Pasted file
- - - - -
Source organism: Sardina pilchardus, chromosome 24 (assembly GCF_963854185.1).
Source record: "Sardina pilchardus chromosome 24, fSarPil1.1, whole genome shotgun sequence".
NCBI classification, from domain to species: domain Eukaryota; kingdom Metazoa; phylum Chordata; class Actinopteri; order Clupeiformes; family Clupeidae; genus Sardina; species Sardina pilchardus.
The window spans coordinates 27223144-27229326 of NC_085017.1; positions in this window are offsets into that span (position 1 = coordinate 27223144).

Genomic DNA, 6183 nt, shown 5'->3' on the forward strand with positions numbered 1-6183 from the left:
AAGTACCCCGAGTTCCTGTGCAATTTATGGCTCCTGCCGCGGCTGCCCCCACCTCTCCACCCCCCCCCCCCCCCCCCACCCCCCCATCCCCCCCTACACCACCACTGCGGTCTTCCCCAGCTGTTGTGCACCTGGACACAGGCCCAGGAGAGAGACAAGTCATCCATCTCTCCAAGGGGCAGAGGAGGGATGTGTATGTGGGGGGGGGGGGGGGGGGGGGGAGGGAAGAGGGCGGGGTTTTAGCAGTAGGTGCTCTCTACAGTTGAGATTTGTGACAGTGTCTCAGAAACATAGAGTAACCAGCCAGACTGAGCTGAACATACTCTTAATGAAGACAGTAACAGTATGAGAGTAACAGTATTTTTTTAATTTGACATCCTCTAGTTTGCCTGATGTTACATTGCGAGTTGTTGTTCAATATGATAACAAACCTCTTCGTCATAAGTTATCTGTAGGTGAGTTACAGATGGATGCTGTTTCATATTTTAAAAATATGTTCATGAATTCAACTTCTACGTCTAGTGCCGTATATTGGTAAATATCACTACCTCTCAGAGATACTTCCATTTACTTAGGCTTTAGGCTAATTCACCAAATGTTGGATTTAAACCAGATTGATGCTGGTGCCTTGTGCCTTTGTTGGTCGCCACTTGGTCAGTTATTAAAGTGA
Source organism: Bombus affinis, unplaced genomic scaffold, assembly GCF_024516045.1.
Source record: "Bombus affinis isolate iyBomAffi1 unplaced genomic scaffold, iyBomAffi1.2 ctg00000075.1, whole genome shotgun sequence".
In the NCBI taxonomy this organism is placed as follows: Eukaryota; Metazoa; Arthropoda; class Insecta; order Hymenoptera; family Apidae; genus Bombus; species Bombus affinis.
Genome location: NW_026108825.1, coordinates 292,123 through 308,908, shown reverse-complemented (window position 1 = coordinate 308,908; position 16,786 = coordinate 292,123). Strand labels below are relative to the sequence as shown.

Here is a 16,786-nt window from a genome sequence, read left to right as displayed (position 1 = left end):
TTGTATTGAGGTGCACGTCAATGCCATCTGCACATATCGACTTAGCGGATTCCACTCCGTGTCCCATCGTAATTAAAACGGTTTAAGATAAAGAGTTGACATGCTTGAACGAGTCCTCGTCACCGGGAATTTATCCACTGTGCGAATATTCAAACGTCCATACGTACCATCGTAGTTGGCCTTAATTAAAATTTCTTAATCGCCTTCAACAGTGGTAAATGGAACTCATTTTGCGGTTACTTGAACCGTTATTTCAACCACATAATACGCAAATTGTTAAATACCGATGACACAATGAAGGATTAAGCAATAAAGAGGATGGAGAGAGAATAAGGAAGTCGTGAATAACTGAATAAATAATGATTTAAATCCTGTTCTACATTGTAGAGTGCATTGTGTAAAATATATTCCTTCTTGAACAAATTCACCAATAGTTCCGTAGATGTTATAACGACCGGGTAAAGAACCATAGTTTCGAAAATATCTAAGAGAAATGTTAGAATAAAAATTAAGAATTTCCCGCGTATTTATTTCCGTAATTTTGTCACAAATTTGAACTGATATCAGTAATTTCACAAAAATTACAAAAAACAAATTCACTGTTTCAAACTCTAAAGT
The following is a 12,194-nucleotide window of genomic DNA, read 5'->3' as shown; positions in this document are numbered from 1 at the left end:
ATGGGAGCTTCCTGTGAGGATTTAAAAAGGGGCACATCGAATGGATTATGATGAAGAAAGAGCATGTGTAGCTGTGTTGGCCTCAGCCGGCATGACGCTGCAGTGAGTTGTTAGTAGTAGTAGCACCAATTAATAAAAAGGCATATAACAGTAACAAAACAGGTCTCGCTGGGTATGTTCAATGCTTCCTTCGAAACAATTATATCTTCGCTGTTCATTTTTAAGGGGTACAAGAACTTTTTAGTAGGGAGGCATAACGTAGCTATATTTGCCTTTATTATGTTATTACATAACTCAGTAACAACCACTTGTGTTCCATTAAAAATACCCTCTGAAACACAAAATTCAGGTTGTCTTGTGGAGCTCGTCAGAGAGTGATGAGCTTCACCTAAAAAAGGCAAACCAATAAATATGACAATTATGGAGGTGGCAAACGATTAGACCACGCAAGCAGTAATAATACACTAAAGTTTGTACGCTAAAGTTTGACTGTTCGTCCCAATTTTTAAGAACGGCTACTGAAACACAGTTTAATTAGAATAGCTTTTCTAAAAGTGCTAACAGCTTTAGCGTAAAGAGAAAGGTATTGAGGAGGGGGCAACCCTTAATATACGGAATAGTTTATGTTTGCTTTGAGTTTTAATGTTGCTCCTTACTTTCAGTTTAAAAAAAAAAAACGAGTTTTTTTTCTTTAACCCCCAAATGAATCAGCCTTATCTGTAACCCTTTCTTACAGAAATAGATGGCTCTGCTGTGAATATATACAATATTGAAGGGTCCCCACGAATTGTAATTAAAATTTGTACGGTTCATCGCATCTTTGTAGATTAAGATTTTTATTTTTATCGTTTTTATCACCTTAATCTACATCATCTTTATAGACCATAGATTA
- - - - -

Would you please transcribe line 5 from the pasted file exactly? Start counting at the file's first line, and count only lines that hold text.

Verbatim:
Genomic DNA, 6183 nt, shown 5'->3' on the forward strand with positions numbered 1-6183 from the left: